Something that characterizes everyone I've met in my year at the Center for Future Civic Media is a visceral frustration with tools and schemes that chip away at community ties or shut down communication between friends and neighbors---contrasted with an earnest desire to use technology to engender trust, heal rifts, and collectively build a better future. For every soul-crushing "See Something, Say Something" campaign, someone's working on a Hero Reports to counteract it.
On this, the eighth anniversary of 9/11, it's worth reflecting on this frustration and this desire to reestablish trust.
My in-laws are New Yorkers, and for many years my father-in-law worked in the World Trade Center. He was further uptown that morning, but, when the attacks happened, he made his way downtown to search for his nephew---who at that moment was escaping the WTC subway station through train tunnels. He was on the last train to leave before the towers fell. Together they walked up Manhattan island. They crossed a bridge into Brooklyn, turned back a moment, and recognized that their lives and their city were irreparably different.
So if anyone should want their government to guarantee safety at any cost, it's New Yorkers like them.
But as these eight years have gone by (admittedly perhaps because of a lack of new attacks), they have come to resent the breakdown in community particularly in contrast to the camaraderie felt in the immediate aftermath of 9/11, camaraderie despite fear of that next attack that we were all sure was coming. Sadly, it's human nature, and in the nature of government, to be influenced more by fear than by trust, and it's an old story. To act with perfect rationality in the wake of 9/11 would have been like Achilles not flipping out after Hector slays Patroclus. But Achilles, distraught, is who led us in our day to confused wars, sacrificed liberties, and, worst, a loss of trust in one another.
On this anniversary, I look with quite a bit of pride at our Center's long list of impressive projects in the context of reanimating that trust. It's the practice at MIT that we develop technologies to address really specific puzzles, but each of those technologies can be and are expanded to other contexts, ones that build up relationships between and within geographic communities:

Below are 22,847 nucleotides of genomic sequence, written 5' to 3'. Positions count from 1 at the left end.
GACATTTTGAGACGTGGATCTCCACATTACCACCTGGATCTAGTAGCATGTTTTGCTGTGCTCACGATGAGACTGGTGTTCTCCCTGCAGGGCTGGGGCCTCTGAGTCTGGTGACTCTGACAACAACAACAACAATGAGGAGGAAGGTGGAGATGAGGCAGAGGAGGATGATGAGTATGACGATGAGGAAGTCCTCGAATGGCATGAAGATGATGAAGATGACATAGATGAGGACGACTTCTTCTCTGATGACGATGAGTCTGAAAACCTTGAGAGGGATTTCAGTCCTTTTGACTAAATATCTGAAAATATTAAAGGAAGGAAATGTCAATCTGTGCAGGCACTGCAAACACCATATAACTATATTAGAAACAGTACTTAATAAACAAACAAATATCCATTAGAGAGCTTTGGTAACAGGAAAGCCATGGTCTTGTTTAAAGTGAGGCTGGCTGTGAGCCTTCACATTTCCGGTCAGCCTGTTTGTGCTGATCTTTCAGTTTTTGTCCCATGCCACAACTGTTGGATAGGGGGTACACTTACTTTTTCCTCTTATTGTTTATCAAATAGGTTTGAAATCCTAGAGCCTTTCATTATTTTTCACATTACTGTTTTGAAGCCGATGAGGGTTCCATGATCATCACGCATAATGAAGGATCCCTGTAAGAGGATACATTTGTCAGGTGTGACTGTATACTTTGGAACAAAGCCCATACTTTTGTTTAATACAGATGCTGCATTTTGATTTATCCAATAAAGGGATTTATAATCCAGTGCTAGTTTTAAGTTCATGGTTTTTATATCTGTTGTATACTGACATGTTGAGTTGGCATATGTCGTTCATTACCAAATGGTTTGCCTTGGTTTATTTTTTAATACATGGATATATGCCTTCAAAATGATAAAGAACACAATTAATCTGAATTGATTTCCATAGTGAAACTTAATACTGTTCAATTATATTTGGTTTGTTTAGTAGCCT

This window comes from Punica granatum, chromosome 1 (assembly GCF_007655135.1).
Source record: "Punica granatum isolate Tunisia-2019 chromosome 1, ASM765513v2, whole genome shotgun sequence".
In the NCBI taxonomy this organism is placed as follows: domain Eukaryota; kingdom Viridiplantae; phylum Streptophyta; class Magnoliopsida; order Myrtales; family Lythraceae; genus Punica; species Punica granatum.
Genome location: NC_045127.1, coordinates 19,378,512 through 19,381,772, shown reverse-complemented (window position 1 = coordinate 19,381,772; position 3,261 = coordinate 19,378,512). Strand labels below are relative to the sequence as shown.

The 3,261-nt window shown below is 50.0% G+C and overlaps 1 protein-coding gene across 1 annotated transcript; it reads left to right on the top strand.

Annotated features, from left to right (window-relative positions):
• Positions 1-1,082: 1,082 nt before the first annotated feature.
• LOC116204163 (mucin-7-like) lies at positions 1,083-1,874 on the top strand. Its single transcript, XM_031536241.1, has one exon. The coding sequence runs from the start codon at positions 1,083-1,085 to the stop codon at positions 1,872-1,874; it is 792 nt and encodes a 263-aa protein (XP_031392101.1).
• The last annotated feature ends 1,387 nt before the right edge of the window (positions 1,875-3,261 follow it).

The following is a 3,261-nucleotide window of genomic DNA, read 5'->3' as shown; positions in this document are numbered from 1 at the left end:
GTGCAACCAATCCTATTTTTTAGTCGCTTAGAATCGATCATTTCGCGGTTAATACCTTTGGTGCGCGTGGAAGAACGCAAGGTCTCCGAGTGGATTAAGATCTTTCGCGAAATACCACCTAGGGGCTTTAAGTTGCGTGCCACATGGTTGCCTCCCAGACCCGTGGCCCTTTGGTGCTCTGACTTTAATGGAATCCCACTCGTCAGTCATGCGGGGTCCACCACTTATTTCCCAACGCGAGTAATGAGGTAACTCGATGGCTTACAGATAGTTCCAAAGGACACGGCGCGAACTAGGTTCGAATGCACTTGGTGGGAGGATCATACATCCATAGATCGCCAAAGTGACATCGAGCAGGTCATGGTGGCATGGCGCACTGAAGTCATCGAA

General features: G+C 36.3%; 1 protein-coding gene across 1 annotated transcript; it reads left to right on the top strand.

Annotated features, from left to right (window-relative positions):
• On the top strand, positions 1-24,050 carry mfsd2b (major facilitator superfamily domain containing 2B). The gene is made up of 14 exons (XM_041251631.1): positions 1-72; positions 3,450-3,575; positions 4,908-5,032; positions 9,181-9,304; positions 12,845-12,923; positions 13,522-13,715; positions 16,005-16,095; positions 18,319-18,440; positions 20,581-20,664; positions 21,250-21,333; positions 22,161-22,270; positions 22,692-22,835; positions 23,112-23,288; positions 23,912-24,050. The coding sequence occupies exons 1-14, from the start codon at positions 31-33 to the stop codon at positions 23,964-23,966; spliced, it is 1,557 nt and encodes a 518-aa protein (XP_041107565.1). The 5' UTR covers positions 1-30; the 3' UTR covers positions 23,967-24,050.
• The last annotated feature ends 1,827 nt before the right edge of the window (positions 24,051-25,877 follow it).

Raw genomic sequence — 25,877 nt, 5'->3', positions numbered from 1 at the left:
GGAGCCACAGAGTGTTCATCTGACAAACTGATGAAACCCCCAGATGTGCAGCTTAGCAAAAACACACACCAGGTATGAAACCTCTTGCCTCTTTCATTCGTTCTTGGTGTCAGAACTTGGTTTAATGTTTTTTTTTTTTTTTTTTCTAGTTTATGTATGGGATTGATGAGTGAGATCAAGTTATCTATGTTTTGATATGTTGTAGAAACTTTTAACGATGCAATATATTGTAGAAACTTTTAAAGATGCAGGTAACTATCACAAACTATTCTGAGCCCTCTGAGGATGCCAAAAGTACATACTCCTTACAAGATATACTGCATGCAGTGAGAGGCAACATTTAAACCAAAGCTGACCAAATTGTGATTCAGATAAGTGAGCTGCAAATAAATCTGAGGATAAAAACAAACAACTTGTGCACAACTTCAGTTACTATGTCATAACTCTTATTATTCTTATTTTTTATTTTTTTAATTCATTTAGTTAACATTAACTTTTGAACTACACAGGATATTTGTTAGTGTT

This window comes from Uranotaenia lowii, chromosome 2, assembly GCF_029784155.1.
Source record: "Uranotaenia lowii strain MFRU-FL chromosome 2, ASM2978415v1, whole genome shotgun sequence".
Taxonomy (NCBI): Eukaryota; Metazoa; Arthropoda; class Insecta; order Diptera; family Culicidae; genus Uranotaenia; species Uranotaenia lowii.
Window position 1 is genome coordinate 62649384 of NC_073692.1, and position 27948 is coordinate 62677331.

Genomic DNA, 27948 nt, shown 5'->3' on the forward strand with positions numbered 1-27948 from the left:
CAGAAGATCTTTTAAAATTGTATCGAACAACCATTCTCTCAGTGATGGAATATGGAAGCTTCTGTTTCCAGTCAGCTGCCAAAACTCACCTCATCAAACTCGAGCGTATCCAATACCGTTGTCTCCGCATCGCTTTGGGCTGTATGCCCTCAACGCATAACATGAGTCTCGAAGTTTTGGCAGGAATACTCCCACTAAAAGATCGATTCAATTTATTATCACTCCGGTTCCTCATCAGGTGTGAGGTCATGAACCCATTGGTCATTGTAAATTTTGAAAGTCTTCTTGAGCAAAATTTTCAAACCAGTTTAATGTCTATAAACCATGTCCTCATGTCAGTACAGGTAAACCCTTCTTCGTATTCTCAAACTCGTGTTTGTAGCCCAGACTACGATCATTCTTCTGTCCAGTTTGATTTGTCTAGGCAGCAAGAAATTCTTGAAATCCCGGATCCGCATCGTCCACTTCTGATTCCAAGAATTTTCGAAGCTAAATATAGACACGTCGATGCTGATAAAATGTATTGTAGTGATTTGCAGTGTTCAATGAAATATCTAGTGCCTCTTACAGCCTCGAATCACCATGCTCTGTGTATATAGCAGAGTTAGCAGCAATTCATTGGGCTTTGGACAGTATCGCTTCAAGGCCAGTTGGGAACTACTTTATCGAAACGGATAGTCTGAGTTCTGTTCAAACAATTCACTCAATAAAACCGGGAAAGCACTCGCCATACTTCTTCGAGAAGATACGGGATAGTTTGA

- The aforementioned Hero Reports helps people praise acts of civic courage before they're forgotten.
- Extract organizes landowners---both urban and rural---so that they can represent their best interests to oil and gas companies.
- The technology behind VirtualGaza, though focused on Palestinians, can be adapted to help communities in the midst of crisis when mapping and storytelling is most critical.
- Newer projects, like Between the Bars, exemplify how a narrow cause---building a system that allows prisoners to blog---establishes a template for mutually beneficial relationships between groups that are usually adversarial.
- And even ostensibly geek-centric work, like GoodApp, a cloud-computing environment to collaboratively develop web applications, means that a tool now exists for anyone---citizen, company, government---to build and share code, easily and transparently.
None of those projects works without a high level of trust, even between complete strangers. It's not a naive trust. Not one, childishly, where you renounce responsibility. It's one where you respect your neighbor, acknowledge his or her worth and talents, and know that you're stronger together than apart.
It's the lesson we learned eight years ago, and it's one to which the Center stays true.